One of the frustrations I had with ThreadLocker, was any .NET based language (c#, vb.net, etc.) was never quick enough to be able to add an intelligent aspect to the utility without actually making CPU usage worse by implementing. ThreadLocker 1.0 relied on static rules and any new processes would have to be observed and added.

Recently David Coombes and I undertook the side project of redesigning ThreadLocker to run in c++, adding the raw speed we needed to be able to make intelligent decisions based on CPU usage and react in a fraction of a second to a sudden CPU spike. ThreadLocker 2.0 was designed to specifically tackle two issues:

  • Processes comsuming a large % of CPU and is multithreaded.
  • Many buggy or heavy processes, each consuming a core each.

We didnt want to tackle this with the approach of many others, where they’ll pause and resume threads many times a second creating a “SawTooth” effect on the processes CPU usage. We wanted the processes to run as fast as they need up to a certain threshold and only be restricted when contention is likely.

Having experienced other vendors approaches where process priority is dropped, many times this simply does not cut it as a heavy process, even at idle priority, will cause the other users and processes to feel slow and sluggish.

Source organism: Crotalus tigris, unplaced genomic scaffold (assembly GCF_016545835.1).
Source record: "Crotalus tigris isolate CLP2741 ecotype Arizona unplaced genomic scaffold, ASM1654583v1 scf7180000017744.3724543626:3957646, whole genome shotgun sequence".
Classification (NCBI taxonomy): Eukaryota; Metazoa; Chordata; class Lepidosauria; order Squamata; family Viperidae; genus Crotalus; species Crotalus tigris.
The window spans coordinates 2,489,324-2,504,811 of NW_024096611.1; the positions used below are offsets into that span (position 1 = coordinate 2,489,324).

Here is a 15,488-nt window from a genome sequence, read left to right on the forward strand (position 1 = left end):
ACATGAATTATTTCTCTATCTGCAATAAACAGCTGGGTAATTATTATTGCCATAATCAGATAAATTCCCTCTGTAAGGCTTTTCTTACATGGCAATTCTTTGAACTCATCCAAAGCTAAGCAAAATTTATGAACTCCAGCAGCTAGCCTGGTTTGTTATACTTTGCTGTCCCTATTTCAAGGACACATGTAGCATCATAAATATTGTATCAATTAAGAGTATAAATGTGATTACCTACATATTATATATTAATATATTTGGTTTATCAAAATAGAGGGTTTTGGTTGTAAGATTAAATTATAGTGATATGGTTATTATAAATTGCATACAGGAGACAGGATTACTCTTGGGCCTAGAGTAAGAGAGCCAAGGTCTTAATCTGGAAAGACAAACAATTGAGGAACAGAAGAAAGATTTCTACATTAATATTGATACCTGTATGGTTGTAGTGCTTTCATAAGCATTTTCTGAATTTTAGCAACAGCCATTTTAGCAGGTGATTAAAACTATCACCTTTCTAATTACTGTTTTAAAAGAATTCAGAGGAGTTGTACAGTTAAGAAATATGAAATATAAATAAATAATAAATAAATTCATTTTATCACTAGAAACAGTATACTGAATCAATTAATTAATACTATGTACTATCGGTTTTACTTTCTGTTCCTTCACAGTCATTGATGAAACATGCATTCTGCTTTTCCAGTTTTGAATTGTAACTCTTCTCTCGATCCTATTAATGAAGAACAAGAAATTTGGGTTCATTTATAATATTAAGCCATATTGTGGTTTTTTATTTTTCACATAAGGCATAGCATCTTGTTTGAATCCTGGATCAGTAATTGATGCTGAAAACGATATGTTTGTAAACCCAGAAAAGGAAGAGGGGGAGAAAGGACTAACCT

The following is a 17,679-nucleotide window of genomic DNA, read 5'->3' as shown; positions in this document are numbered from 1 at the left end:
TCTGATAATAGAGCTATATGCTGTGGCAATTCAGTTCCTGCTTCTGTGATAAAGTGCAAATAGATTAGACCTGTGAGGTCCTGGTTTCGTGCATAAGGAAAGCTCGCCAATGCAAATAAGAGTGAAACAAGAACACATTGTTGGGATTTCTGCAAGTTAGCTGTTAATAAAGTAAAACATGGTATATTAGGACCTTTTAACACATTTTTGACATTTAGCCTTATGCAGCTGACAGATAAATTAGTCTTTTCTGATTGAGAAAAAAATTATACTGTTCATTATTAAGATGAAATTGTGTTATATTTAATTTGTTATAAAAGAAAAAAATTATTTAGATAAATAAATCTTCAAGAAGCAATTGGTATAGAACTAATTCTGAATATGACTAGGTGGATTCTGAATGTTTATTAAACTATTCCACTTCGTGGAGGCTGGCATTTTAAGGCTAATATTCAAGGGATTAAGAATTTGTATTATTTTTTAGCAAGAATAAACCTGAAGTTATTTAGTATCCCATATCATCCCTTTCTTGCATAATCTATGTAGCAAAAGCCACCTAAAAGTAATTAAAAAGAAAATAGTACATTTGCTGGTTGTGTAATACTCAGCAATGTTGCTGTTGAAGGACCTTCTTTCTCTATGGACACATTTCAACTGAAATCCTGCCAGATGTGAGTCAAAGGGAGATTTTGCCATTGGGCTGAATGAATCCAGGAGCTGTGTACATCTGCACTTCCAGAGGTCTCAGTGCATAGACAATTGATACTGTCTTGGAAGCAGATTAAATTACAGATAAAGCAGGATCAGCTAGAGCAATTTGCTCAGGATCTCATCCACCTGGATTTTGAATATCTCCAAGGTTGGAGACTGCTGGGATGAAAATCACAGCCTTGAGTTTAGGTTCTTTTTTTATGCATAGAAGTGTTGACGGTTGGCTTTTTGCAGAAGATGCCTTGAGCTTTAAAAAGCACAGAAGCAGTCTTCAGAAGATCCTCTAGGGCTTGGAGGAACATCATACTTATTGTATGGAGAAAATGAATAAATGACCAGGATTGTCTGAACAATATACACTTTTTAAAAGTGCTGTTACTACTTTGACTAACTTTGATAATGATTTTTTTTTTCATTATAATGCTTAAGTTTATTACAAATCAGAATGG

Why is ThreadLocker different?

With ThreadLocker 2.0, you can elect a percentage of your CPU cores that ThreadLocker can use for isolating these processes. When a process violates the ThreadLocking criteria, they are locked into these subset of cores to contend with any other processes that are also ThreadLocked, leaving well behaved processes to be able to take advantage of all cores in system. Once they start to behave again and do so for a certain amount of time, the processes are dropped back into the “wild” unless they decide to misbehave again.

This approach is extremely fast (ThreadLocker consumes less CPU than Microsoft’s own Task Manager) from a processing point of view and also has the benefit of allowing users to multitask with other applications while, for example, Excel hammers the ThreadLocking cores during a calculation.

The end result has been fantastic. Threadlocker can be installed and up and running in seconds. There is no longer a requirement for static rules and out of box, all aspects of the logic can be tuned to suit your environment, but more than likely wont be needed.

 Demo Video:

 


Availability